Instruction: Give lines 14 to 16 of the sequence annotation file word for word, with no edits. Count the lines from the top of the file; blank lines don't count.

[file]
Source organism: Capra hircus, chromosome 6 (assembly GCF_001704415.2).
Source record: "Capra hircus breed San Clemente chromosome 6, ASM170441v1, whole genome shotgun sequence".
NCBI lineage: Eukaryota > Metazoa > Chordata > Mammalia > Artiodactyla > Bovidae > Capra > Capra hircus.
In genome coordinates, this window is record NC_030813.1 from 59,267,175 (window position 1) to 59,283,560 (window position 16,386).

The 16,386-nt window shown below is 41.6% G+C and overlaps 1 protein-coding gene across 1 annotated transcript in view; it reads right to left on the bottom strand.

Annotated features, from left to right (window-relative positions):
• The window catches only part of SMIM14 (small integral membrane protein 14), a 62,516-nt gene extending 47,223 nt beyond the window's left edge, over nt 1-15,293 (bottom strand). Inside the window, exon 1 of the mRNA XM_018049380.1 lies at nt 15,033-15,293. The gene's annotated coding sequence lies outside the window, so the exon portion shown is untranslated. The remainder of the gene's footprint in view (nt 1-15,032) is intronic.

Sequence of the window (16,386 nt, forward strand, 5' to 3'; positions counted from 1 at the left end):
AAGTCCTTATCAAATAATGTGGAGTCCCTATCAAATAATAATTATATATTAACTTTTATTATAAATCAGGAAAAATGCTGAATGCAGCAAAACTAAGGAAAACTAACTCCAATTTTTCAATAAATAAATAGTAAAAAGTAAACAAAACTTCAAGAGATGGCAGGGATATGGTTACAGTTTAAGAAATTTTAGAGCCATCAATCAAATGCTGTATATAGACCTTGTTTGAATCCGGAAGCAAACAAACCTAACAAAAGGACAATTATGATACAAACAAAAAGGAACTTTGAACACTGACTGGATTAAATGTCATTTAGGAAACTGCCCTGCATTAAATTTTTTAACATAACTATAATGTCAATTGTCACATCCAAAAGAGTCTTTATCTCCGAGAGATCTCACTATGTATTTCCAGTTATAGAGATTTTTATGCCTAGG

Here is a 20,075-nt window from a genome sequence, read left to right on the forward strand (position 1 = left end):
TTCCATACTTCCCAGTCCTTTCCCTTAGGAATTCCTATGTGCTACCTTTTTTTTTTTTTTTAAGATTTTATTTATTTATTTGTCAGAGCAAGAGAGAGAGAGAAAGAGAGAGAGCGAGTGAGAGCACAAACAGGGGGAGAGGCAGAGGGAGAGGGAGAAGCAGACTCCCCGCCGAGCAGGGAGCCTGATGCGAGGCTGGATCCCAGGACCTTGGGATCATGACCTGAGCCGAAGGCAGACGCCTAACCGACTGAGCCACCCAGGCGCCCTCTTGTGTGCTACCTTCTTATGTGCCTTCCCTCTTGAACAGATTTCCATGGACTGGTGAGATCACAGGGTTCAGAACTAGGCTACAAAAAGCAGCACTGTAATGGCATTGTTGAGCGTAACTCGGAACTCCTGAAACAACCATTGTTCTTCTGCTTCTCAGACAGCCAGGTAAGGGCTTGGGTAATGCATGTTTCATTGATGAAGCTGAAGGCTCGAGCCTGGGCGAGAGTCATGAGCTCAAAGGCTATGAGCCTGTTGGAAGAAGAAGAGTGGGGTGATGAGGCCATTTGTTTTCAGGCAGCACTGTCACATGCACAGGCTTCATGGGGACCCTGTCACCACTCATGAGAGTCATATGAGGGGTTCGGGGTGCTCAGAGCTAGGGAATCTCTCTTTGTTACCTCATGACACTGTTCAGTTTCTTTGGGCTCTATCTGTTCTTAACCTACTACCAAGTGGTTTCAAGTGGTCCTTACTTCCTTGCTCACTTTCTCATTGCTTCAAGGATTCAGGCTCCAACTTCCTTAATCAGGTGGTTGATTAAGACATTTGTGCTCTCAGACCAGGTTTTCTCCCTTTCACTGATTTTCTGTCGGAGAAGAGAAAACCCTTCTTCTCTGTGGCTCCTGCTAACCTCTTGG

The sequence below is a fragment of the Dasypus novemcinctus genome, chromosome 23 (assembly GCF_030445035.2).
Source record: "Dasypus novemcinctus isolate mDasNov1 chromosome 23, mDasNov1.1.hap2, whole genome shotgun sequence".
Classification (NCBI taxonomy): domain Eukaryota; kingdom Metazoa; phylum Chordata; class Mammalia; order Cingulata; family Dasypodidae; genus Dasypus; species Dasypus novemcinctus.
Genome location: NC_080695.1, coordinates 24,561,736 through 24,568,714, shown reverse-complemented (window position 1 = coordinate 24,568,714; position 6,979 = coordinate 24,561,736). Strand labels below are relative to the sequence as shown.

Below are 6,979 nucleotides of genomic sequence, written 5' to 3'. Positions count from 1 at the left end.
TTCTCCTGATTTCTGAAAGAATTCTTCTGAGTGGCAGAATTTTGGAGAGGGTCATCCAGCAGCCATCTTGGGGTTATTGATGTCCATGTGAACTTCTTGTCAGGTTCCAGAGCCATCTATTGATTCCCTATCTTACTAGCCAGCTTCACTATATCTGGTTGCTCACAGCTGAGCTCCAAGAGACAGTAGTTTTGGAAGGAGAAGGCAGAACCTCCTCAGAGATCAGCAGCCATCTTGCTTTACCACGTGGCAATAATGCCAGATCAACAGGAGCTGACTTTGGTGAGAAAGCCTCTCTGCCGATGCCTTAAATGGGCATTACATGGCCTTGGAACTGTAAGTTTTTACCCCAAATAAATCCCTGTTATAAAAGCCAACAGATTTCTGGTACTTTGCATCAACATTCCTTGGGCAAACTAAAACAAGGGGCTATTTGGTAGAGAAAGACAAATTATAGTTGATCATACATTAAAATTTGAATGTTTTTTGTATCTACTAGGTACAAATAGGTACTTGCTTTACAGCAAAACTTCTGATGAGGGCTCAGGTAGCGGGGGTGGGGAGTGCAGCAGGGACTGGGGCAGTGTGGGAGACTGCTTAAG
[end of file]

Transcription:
Classification (NCBI taxonomy): domain Eukaryota; kingdom Metazoa; phylum Chordata; class Mammalia; order Cingulata; family Dasypodidae; genus Dasypus; species Dasypus novemcinctus.
Genome location: NC_080695.1, coordinates 24,561,736 through 24,568,714, shown reverse-complemented (window position 1 = coordinate 24,568,714; position 6,979 = coordinate 24,561,736). Strand labels below are relative to the sequence as shown.

Below are 6,979 nucleotides of genomic sequence, written 5' to 3'. Positions count from 1 at the left end.